Despite all this, when the Nigerian government tried militarily to confront and neutralize Boko Haram, the Obama administration criticized it, warning it not to violate the “human rights” of the Islamic terrorists.

Categorized by theme, the rest of May’s roundup of Muslim persecution of Christians around the world includes (but is not limited to) the following accounts, listed by theme and in country alphabetical order, not necessarily according to severity:

Church Attacks 

Bosnia: The Serbian Orthodox church of Saint Sava in Sarajevo, where Muslims make up approximately half of the population, was “desecrated” and six of its windows panes broken.  The unidentified vandals wrote “Allah” in dark paint twice on the church wall.  A month earlier, unidentified persons tried to set the church on fire.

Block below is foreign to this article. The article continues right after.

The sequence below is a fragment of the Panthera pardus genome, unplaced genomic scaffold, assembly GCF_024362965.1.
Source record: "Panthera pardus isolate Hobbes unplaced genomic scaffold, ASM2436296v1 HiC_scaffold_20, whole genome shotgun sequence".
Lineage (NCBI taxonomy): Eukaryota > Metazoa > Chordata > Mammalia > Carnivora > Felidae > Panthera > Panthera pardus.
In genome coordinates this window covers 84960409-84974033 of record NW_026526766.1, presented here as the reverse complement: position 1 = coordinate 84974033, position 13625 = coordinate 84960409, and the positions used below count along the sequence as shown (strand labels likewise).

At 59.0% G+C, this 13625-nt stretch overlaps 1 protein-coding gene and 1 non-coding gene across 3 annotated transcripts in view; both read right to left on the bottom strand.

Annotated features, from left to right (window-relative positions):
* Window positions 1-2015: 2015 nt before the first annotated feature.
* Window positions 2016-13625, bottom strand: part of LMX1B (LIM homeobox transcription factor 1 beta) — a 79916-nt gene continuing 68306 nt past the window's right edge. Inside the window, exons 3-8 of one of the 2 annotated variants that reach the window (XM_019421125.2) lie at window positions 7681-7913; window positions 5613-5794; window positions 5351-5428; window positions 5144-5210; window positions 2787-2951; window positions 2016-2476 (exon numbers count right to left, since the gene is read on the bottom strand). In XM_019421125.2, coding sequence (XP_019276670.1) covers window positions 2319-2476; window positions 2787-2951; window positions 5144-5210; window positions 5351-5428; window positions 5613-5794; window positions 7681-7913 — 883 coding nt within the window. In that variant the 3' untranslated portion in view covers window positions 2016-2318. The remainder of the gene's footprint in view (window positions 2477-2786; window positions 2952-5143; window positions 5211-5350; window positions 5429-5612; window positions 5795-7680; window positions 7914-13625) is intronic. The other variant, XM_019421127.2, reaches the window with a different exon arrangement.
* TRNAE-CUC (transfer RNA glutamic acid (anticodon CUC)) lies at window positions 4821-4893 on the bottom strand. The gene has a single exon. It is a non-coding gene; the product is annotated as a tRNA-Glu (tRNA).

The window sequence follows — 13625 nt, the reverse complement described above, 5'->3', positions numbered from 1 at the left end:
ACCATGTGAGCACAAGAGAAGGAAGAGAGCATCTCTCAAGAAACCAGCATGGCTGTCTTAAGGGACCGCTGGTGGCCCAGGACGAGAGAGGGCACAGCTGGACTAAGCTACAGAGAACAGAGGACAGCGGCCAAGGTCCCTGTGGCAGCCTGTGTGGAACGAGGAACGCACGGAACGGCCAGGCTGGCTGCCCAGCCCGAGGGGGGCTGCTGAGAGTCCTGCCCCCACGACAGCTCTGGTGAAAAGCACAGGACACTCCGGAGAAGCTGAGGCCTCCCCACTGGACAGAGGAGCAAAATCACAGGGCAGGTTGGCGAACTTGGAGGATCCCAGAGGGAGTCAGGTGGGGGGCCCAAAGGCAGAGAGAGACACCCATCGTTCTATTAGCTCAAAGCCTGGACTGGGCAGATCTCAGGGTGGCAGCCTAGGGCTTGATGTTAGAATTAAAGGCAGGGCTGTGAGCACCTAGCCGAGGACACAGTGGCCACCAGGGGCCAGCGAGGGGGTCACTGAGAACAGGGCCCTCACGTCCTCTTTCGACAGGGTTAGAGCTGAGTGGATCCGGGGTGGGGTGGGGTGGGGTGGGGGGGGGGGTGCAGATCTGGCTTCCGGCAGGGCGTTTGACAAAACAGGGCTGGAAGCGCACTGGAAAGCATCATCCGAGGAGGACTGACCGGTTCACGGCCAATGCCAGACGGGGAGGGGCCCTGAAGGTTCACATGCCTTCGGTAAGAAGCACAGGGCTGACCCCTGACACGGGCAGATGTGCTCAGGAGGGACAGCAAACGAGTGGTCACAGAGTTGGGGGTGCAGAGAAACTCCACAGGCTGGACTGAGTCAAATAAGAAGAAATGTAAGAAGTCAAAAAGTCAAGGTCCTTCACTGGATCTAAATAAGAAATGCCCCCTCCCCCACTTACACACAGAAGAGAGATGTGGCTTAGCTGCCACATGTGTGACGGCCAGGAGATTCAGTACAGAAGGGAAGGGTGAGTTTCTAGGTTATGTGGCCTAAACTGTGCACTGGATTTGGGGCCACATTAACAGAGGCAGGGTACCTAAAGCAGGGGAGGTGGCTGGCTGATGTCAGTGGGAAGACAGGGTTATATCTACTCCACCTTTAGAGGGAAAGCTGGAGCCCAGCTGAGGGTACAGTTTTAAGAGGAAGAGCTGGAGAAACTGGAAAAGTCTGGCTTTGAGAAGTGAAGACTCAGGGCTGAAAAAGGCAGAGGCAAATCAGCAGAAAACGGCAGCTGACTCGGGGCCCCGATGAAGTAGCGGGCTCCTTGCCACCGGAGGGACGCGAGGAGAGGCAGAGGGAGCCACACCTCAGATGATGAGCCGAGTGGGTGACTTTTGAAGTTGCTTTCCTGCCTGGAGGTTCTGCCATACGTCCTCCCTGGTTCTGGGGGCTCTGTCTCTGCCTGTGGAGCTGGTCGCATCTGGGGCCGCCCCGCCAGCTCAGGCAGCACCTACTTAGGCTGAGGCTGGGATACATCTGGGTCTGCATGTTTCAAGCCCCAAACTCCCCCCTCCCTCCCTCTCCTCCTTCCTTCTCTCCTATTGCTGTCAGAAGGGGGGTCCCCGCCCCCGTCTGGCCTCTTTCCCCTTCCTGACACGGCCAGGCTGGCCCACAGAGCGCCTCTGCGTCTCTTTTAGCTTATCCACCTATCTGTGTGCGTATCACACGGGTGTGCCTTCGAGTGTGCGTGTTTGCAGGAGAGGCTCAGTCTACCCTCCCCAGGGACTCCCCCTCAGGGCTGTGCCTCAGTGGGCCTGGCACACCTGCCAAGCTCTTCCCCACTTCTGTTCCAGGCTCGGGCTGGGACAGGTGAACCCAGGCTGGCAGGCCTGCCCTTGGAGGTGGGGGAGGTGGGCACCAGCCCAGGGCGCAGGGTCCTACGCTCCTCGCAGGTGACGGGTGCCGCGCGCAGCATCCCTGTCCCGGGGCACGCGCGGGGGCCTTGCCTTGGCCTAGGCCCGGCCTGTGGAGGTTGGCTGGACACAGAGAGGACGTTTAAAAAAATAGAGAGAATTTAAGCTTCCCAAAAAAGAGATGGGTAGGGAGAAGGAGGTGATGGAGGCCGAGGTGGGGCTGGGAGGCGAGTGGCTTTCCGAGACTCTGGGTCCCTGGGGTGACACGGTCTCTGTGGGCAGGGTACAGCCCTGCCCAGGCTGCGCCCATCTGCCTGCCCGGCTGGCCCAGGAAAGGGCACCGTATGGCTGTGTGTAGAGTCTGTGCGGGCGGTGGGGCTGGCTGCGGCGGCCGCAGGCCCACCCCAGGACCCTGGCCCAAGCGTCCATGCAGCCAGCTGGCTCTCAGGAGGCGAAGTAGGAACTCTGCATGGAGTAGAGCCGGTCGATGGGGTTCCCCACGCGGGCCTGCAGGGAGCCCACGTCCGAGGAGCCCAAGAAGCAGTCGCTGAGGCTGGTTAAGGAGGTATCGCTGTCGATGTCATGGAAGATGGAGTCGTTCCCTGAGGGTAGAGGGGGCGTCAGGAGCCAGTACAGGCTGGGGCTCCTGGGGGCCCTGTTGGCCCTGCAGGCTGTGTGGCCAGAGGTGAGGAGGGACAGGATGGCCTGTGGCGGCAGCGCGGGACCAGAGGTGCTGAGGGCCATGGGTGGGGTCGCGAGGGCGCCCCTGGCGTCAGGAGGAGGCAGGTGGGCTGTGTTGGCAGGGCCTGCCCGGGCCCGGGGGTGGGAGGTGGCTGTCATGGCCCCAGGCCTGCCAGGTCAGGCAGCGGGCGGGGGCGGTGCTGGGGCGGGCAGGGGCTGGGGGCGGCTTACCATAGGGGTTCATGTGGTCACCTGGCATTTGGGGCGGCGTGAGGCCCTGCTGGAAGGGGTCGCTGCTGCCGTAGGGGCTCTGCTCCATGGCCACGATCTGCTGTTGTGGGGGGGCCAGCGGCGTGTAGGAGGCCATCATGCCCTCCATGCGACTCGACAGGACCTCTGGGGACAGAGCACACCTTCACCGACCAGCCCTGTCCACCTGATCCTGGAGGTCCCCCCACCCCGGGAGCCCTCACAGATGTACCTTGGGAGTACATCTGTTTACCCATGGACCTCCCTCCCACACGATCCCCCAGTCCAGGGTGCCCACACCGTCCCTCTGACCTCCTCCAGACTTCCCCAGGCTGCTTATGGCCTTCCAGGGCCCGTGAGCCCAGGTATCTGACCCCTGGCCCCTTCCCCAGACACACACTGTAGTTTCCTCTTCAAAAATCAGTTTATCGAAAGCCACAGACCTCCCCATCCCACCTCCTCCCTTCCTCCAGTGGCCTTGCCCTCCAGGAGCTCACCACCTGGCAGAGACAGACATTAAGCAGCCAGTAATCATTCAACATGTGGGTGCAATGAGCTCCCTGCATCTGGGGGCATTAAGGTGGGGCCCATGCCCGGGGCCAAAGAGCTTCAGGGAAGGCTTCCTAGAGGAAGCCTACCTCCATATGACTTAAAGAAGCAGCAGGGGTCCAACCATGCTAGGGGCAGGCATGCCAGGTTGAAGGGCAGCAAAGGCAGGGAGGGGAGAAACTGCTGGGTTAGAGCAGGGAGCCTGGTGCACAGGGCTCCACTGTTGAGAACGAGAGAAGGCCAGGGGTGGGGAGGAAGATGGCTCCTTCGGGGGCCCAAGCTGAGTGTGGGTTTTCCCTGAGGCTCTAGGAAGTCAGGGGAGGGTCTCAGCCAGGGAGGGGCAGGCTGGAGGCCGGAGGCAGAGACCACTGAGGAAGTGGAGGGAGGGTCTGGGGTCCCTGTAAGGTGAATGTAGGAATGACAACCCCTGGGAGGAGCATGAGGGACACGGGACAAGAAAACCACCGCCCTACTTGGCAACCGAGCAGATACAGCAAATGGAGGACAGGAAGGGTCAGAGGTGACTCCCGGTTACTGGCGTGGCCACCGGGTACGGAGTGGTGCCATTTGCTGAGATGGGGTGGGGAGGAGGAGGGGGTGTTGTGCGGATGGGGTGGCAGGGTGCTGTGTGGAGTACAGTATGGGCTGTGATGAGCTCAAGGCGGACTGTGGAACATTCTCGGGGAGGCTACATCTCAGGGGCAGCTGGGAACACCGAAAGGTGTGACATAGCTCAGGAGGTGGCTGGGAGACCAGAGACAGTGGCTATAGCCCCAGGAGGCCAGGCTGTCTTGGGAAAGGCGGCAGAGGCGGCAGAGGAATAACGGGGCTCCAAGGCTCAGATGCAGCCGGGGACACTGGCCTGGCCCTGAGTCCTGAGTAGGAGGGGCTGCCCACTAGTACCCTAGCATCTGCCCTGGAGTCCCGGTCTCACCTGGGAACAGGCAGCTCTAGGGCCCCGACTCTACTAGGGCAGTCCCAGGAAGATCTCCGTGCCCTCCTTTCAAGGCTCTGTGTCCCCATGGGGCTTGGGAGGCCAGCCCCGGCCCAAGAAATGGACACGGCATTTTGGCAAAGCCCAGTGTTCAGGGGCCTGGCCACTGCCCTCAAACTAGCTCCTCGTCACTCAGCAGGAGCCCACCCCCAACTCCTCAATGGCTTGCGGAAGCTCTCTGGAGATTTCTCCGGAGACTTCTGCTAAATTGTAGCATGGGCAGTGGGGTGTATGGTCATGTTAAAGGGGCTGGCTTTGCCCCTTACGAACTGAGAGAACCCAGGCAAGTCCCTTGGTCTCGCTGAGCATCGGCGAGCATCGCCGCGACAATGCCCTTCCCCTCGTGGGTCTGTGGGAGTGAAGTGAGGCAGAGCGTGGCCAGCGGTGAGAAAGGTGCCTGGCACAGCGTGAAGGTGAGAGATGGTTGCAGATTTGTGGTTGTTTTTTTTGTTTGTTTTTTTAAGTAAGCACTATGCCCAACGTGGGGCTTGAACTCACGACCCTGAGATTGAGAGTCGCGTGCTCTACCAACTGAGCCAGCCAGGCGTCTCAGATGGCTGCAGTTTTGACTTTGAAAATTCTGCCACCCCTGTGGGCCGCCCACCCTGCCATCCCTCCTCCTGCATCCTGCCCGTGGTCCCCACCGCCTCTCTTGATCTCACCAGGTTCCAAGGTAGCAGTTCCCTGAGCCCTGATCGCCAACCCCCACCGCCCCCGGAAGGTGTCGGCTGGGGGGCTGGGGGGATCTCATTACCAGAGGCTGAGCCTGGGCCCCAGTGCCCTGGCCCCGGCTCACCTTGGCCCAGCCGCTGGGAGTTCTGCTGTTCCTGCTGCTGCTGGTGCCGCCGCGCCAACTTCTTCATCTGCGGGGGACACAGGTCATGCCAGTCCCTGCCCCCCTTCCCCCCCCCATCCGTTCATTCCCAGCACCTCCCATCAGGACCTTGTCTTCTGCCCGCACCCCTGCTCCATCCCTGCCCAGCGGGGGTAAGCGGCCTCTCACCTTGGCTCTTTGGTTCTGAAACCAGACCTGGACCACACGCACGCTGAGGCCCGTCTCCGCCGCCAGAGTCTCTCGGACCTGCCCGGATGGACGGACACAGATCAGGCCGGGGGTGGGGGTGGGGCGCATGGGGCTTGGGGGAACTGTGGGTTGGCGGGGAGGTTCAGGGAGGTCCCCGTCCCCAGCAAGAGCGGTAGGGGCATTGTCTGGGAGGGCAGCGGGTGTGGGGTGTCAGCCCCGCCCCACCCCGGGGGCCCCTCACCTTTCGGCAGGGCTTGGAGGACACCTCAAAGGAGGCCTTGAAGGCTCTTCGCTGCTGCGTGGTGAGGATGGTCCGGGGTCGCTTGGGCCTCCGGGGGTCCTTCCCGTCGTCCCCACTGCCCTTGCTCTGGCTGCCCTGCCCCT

Central African Republic: According to the Episcopal Commission for Justice and Peace, since an Islamic rebel leader proclaimed himself president, the situation for Christians, has “deeply worsened.” The organization warns against “the evil intentions for the programmed and planned desecration and destruction of religious Christian buildings, and in particular the Catholic and Protestant churches….  All over the country the Catholic Church has paid a high price.” Several dioceses have been seriously damaged and plundered, and priests and nuns attacked (more information below, under “Dhimmitude.”)